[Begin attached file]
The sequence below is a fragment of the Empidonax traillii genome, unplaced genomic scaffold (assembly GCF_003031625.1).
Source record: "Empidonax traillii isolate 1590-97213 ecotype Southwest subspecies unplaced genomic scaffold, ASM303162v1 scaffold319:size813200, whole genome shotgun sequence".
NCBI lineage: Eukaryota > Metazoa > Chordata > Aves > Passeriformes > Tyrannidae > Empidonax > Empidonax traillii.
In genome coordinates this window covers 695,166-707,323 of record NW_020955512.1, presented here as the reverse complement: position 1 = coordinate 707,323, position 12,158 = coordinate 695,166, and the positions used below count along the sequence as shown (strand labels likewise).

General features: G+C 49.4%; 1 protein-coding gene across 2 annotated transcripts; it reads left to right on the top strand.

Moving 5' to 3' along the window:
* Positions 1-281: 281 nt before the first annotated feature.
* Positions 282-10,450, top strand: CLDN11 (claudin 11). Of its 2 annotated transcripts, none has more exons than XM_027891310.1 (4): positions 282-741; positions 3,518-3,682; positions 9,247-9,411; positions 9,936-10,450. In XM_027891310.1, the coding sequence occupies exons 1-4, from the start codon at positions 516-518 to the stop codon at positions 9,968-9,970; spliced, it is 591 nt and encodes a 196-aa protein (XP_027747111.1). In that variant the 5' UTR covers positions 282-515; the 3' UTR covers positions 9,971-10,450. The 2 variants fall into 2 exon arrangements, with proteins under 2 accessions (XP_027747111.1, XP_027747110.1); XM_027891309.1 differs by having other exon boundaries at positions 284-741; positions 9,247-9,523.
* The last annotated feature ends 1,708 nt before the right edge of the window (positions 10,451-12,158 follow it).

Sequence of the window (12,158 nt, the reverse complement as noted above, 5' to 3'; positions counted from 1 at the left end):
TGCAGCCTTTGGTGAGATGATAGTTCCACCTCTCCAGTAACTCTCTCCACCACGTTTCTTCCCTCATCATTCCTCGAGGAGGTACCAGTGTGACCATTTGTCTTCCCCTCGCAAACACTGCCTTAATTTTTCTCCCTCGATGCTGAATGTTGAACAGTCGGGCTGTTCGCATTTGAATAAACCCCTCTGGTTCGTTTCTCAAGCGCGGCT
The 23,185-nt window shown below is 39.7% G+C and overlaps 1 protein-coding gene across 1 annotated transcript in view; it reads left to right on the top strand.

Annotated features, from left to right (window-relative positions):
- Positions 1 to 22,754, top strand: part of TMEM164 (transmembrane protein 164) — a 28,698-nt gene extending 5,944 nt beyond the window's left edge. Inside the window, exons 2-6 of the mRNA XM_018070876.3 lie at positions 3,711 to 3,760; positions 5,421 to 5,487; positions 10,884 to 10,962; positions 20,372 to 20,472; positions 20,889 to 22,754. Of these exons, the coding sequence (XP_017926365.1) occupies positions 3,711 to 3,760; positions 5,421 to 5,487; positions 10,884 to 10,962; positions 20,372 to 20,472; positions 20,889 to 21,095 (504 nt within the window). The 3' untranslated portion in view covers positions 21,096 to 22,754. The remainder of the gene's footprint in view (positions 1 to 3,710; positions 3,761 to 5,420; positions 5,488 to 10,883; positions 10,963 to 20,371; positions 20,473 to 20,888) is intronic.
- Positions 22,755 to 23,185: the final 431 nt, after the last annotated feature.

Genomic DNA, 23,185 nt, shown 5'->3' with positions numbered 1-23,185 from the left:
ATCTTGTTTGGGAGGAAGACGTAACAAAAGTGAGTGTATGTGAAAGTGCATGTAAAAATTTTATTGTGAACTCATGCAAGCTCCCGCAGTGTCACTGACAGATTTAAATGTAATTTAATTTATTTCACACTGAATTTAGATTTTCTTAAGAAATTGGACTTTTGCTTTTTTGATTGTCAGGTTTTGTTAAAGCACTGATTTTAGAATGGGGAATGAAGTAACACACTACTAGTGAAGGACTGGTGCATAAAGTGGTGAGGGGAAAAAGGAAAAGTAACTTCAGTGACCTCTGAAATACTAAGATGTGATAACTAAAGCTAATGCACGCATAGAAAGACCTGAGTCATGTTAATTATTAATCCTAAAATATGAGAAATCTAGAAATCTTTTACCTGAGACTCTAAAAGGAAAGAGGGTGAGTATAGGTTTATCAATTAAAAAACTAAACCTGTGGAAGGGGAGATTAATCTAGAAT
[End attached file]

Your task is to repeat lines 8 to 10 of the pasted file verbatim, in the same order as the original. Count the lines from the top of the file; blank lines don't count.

* Positions 282-10,450, top strand: CLDN11 (claudin 11). Of its 2 annotated transcripts, none has more exons than XM_027891310.1 (4): positions 282-741; positions 3,518-3,682; positions 9,247-9,411; positions 9,936-10,450. In XM_027891310.1, the coding sequence occupies exons 1-4, from the start codon at positions 516-518 to the stop codon at positions 9,968-9,970; spliced, it is 591 nt and encodes a 196-aa protein (XP_027747111.1). In that variant the 5' UTR covers positions 282-515; the 3' UTR covers positions 9,971-10,450. The 2 variants fall into 2 exon arrangements, with proteins under 2 accessions (XP_027747111.1, XP_027747110.1); XM_027891309.1 differs by having other exon boundaries at positions 284-741; positions 9,247-9,523.
* The last annotated feature ends 1,708 nt before the right edge of the window (positions 10,451-12,158 follow it).

Sequence of the window (12,158 nt, the reverse complement as noted above, 5' to 3'; positions counted from 1 at the left end):